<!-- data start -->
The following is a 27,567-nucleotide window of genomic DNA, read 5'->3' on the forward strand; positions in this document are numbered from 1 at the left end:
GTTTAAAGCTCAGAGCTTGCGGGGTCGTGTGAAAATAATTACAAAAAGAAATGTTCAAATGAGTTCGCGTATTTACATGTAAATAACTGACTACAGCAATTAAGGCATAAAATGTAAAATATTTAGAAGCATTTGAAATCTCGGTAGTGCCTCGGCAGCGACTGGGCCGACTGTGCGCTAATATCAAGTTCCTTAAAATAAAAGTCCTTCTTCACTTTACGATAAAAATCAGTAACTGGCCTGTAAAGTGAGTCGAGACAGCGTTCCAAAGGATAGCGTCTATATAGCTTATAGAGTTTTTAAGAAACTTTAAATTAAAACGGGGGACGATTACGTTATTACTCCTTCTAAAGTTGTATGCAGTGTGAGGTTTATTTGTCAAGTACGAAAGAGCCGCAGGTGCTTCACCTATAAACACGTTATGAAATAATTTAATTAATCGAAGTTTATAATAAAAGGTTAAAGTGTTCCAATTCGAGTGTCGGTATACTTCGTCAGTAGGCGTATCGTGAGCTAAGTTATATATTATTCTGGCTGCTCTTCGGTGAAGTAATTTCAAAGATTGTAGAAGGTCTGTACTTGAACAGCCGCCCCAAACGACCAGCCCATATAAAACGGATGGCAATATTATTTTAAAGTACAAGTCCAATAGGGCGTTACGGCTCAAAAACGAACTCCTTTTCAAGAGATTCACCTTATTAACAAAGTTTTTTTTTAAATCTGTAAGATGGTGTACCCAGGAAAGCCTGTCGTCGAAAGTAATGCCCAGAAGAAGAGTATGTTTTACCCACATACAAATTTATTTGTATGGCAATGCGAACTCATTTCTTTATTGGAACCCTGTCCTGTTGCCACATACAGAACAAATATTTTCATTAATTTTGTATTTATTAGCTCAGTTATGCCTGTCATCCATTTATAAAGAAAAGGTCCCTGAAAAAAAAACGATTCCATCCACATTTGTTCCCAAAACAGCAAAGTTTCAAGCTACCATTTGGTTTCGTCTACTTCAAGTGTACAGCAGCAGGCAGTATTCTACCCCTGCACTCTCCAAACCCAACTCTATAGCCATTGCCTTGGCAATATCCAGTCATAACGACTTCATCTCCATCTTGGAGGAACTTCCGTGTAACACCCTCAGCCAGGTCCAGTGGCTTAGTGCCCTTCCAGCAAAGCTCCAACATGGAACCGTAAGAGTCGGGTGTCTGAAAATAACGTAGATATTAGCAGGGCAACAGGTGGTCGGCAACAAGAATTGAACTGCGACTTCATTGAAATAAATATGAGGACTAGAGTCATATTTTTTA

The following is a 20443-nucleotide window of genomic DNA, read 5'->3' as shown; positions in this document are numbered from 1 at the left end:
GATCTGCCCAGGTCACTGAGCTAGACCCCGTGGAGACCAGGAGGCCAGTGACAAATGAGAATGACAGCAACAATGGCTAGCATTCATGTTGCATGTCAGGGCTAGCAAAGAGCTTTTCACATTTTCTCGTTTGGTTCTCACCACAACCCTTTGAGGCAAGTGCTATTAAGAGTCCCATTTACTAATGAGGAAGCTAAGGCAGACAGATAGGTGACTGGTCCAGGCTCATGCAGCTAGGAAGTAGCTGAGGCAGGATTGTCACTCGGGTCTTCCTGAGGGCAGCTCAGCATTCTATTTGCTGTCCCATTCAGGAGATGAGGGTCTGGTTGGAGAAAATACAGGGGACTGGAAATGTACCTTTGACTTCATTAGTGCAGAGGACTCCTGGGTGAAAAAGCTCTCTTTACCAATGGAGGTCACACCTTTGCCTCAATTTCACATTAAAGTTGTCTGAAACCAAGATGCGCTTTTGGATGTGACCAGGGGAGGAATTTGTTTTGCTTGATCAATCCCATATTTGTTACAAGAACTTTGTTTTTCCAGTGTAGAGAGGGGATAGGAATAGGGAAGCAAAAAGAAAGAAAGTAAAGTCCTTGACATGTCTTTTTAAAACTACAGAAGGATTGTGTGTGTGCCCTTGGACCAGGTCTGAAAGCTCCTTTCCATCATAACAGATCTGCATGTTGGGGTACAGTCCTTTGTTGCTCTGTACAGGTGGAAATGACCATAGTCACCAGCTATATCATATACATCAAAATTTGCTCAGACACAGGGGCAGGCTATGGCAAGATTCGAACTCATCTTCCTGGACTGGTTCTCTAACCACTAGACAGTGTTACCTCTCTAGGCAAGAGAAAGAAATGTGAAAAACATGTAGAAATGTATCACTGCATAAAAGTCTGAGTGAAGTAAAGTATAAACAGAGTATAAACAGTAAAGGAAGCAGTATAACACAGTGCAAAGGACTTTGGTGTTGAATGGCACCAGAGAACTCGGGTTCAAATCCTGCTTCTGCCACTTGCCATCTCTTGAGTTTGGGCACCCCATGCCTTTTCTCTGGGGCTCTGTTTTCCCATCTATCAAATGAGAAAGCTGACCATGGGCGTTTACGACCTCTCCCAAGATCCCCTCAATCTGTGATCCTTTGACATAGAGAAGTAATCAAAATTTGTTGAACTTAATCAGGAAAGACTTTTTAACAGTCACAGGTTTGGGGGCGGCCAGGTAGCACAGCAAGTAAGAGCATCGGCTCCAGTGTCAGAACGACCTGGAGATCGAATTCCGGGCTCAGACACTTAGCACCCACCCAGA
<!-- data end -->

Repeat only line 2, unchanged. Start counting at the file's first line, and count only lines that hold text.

GTTTAAAGCTCAGAGCTTGCGGGGTCGTGTGAAAATAATTACAAAAAGAAATGTTCAAATGAGTTCGCGTATTTACATGTAAATAACTGACTACAGCAATTAAGGCATAAAATGTAAAATATTTAGAAGCATTTGAAATCTCGGTAGTGCCTCGGCAGCGACTGGGCCGACTGTGCGCTAATATCAAGTTCCTTAAAATAAAAGTCCTTCTTCACTTTACGATAAAAATCAGTAACTGGCCTGTAAAGTGAGTCGAGACAGCGTTCCAAAGGATAGCGTCTATATAGCTTATAGAGTTTTTAAGAAACTTTAAATTAAAACGGGGGACGATTACGTTATTACTCCTTCTAAAGTTGTATGCAGTGTGAGGTTTATTTGTCAAGTACGAAAGAGCCGCAGGTGCTTCACCTATAAACACGTTATGAAATAATTTAATTAATCGAAGTTTATAATAAAAGGTTAAAGTGTTCCAATTCGAGTGTCGGTATACTTCGTCAGTAGGCGTATCGTGAGCTAAGTTATATATTATTCTGGCTGCTCTTCGGTGAAGTAATTTCAAAGATTGTAGAAGGTCTGTACTTGAACAGCCGCCCCAAACGACCAGCCCATATAAAACGGATGGCAATATTATTTTAAAGTACAAGTCCAATAGGGCGTTACGGCTCAAAAACGAACTCCTTTTCAAGAGATTCACCTTATTAACAAAGTTTTTTTTTAAATCTGTAAGATGGTGTACCCAGGAAAGCCTGTCGTCGAAAGTAATGCCCAGAAGAAGAGTATGTTTTACCCACATACAAATTTATTTGTATGGCAATGCGAACTCATTTCTTTATTGGAACCCTGTCCTGTTGCCACATACAGAACAAATATTTTCATTAATTTTGTATTTATTAGCTCAGTTATGCCTGTCATCCATTTATAAAGAAAAGGTCCCTGAAAAAAAAACGATTCCATCCACATTTGTTCCCAAAACAGCAAAGTTTCAAGCTACCATTTGGTTTCGTCTACTTCAAGTGTACAGCAGCAGGCAGTATTCTACCCCTGCACTCTCCAAACCCAACTCTATAGCCATTGCCTTGGCAATATCCAGTCATAACGACTTCATCTCCATCTTGGAGGAACTTCCGTGTAACACCCTCAGCCAGGTCCAGTGGCTTAGTGCCCTTCCAGCAAAGCTCCAACATGGAACCGTAAGAGTCGGGTGTCTGAAAATAACGTAGATATTAGCAGGGCAACAGGTGGTCGGCAACAAGAATTGAACTGCGACTTCATTGAAATAAATATGAGGACTAGAGTCATATTTTTTA